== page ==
Shchusev was awarded the Stalin Prizes in 1941, 1946, 1948, and posthumously in 1952; the Order of Lenin and other orders and medals.
Founding director of the Centre for Global Architecture, an interdisciplinary platform for the study of global changes in the contemporary production of architecture and cities. Peter Mörtenböck and Helge Mooshammer live in London and Vienna.
Founding director of the Centre for Global Architecture, an interdisciplinary platform for the study of global changes in the contemporary production of architecture and cities. Peter Mörtenböck and Helge Mooshammer live in London and Vienna.
In 1988 Gerardo moves back to Argentina and starts his professional career in Rosario, being partner with Architect Ariel Giménez up to 1992. In 1993 he founds Caballero Fernández Arquitectos together with
Maite Fernández, which continues until 2013. Since 2013 he works on his own.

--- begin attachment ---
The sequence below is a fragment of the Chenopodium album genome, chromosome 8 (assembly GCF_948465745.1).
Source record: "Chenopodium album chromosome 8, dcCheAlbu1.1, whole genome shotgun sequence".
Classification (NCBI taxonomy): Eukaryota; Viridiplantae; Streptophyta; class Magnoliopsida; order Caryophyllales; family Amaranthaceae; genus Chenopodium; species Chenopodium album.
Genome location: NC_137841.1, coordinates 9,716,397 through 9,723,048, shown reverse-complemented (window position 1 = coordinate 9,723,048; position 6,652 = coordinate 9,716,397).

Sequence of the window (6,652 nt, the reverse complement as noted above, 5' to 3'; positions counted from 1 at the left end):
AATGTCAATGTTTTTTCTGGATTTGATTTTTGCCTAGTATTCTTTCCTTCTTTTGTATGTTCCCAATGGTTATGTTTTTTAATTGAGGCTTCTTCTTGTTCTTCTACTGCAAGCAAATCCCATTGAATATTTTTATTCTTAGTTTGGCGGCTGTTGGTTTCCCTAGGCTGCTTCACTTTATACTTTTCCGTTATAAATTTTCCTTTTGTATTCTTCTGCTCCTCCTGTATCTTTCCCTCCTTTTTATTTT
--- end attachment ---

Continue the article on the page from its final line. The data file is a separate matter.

He has been invited by the University of Arkansas, Kansas University, Graduate School of Design Harvard University, Pontificia Universidad Católica in Chile, University Andrés Bello, University Diego Portales and University of Talca in Chile, Mas Fisher Chair University of Michigan, University Torcuato Di Tella and University of Palermo in Buenos Aires, and by the Lebanese American University in Beirut. Since 1993 he is Professor for International Programs for Graduates, offered by the Washington University in Barcelona and Buenos Aires.
Gerardo’s works have been recognized, exhibited and published in America and Europe, and he has received many prizes and awards, as well as honorable mentions in national and international architectural design competitions.
He is a founding member of Group R in Rosario.
Annex has been selected to curate Ireland’s pavilion for the 17th International Architecture Biennale at Venice in 2020. The pavilion - Entanglement - will catalyse a public conversation about the societal, environmental and cultural changes brought about by network and communications technologies in the production of space.
Sven Anderson is an artist whose practice operates through collaborative research, artistic intervention, participatory actions and interactive design. Sven develops projects in which different voices and perspectives surface together, prioritising shared authorship and collaborations that converge on systems articulated in public space.